We finally bid adios to the Faieries and took an around about way to get back to the main road so Liam could take us up the hillside to see the Burren (pronounced Burn). Now we came to learn the Burren has a moon like landscape comprised of glacial-era limestone, with cliffs and caves, fossils, rock formations and archaeological sites. The Burren apparently has a very temperate climate and has one of the longest growing seasons in Ireland. In addition, the landscape supports all kinds of plants, flowers and grasses found in the Arctic, the Mediterranean and Alpine areas thanks to the presence of thick sedimentary rocks of mostly limestone but also includes sandstone, mudstone and siltstone.

As our vehicle took us up the hillside we indeed encountered weird looking moonlike rock formations and unusual landscapes. We ended up taking a walk on the Burren and did indeed see an amazing array of flowers. A truly quirky place.

We left the Burren behind and got back on the little windy throughway that would take us to Wild Atlantic Way and the little the town of Doolin where the Cliffs of Mohr are located. What are the Cliffs of Mohr you ask? Well the Cliffs of Mohr are naturally formed sea cliffs that are about 14 kilometres long and constitute one of Ireland’s top tourist attractions. You can visit the Cliffs of Mohr from above, or you can visit them by boat. We had elected to visit them by boat, which is said to be the best way to view the Cliffs of Mohr.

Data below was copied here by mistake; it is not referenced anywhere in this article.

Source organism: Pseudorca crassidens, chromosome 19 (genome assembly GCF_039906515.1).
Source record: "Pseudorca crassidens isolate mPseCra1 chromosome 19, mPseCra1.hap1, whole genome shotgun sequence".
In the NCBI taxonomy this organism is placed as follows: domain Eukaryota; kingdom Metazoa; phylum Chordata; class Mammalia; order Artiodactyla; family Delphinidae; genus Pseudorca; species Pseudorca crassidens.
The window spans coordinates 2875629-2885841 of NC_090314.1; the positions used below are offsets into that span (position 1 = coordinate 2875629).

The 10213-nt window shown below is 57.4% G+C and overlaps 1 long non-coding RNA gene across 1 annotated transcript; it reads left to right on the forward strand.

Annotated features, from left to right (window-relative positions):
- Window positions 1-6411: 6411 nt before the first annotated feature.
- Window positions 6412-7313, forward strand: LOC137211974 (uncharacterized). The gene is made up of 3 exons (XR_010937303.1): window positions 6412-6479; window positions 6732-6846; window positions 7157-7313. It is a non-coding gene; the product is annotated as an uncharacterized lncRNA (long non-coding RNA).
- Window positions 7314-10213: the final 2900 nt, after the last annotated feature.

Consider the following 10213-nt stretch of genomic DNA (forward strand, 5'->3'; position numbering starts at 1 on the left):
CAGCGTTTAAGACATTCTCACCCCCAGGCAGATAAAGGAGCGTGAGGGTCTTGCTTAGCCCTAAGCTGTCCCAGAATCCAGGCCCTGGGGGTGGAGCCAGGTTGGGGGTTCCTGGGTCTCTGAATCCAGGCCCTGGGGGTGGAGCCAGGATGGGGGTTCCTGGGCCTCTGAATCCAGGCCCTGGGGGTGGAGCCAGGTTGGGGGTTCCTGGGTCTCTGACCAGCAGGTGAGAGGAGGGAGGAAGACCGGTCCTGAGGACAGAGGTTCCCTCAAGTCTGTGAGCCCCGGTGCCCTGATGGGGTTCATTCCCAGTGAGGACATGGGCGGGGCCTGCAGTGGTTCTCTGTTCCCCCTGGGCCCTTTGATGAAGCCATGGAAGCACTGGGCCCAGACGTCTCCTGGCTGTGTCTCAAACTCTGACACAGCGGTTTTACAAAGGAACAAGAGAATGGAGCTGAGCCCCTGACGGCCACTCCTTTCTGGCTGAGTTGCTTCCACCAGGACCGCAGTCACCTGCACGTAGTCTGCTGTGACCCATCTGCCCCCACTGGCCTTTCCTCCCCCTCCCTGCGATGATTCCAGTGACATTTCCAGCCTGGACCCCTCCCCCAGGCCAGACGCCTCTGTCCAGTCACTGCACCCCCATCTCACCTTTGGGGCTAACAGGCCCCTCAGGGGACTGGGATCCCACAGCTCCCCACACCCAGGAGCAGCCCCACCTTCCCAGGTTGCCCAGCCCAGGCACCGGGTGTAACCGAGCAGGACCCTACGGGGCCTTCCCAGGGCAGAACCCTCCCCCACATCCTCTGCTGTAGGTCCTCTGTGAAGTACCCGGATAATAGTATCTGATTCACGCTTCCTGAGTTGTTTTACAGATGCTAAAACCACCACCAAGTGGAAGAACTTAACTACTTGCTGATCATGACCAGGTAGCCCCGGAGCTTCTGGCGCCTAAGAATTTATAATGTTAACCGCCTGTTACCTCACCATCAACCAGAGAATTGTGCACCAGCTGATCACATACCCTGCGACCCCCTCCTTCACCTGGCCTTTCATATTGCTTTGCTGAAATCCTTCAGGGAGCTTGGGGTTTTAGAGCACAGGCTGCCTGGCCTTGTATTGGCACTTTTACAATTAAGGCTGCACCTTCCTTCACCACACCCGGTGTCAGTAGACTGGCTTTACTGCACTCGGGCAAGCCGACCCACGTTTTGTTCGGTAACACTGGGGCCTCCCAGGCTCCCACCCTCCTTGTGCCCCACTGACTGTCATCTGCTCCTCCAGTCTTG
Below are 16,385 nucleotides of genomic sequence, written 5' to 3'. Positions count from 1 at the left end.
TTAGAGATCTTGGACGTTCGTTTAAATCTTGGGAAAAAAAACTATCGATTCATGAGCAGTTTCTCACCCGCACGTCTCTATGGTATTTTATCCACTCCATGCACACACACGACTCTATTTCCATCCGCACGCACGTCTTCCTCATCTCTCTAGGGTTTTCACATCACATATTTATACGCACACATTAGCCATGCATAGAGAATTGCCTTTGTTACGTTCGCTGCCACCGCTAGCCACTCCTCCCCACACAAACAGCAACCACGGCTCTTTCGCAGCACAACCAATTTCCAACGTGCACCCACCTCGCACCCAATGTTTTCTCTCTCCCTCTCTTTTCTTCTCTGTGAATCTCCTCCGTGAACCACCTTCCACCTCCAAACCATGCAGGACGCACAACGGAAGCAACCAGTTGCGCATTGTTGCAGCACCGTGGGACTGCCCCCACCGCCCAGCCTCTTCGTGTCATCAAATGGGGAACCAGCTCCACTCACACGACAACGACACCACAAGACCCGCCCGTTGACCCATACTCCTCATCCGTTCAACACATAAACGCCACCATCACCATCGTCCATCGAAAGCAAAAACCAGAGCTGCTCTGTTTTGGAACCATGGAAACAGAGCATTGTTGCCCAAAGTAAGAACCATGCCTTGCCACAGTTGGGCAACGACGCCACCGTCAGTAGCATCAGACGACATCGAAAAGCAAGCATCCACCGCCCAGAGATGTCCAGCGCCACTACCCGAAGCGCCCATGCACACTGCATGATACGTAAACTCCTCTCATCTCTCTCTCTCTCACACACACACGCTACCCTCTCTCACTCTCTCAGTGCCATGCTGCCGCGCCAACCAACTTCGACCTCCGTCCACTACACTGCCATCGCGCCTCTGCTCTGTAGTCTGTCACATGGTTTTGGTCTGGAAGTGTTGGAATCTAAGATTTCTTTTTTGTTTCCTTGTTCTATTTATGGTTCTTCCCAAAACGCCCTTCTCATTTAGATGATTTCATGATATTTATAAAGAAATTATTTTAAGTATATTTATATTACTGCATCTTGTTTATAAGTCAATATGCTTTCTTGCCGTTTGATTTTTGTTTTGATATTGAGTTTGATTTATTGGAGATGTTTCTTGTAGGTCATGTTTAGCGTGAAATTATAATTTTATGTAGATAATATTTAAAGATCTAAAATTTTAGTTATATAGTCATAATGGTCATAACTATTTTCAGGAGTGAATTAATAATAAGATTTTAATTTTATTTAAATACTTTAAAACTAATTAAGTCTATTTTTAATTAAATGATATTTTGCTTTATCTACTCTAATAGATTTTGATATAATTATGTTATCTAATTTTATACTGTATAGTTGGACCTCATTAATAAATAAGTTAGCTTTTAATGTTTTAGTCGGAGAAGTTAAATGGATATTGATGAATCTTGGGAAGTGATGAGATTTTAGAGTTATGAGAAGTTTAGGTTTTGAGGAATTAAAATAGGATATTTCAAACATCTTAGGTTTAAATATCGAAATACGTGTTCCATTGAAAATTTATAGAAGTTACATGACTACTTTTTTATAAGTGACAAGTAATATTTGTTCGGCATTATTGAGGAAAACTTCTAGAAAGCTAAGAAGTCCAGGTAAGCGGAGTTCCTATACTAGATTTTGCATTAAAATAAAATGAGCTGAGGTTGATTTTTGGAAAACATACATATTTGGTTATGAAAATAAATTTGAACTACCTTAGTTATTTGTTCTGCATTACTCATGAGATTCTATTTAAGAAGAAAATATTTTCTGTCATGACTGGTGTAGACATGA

I had been watching the weather all week and was praying for no fog. And not only did we not have fog today, we actually had sunshine. The downside? It was WINDY. And not just a bit windy. This was full on gale force winds. I was concerned that we would not be able to go out in the boat and if we did, we would all end up puking over the side of the boat.

Our boat, ironically named the Tranquility
Waves seen before we left

Anyway, once we arrived at the boat dock, the captain assured us we were going and it was completely safe. However, once boarding started (on the “Tranquility” of all things), we were all warned as we walked on that the trip was going to be VERY rough and if we did not want to go we could get our 20 euros back. Cheryl, Donnie and I were game so we boarded and chose our seats. Cheryl opted to sit outside on the upper deck (knowing she was likely to get wet, but insisting it was the only place to sit and not get sick), while Donnie and I opted for the lower level indoor seating.

The boat motored out of the harbour at noon for the one hour tour. Almost immediately, the boat began to pitch up and down and as we turned towards the cliffs, the boat began to pitch back and forth. I had my sunglasses on, my eyes shut and my head focused straight ahead. It was not more than ten minutes in before the first “retching” began. Great. I fortunately had my ear plugs with me, stuck those in my ears and continued to remain motionless with my sunglasses on staring straight ahead.

The Cliffs of Mohr

As we continued to head towards the Cliffs of Mohr, the sea became even rougher if that was possible. Liam estimated we were in 15’ to 20’ swells. At one point, the boat pitched so hard to the left, I thought we were going to end up capsized. Fortunately, the Captain was incredibly experienced and the boat pitched back to the right and then evened out as we entered a break in the massive swells.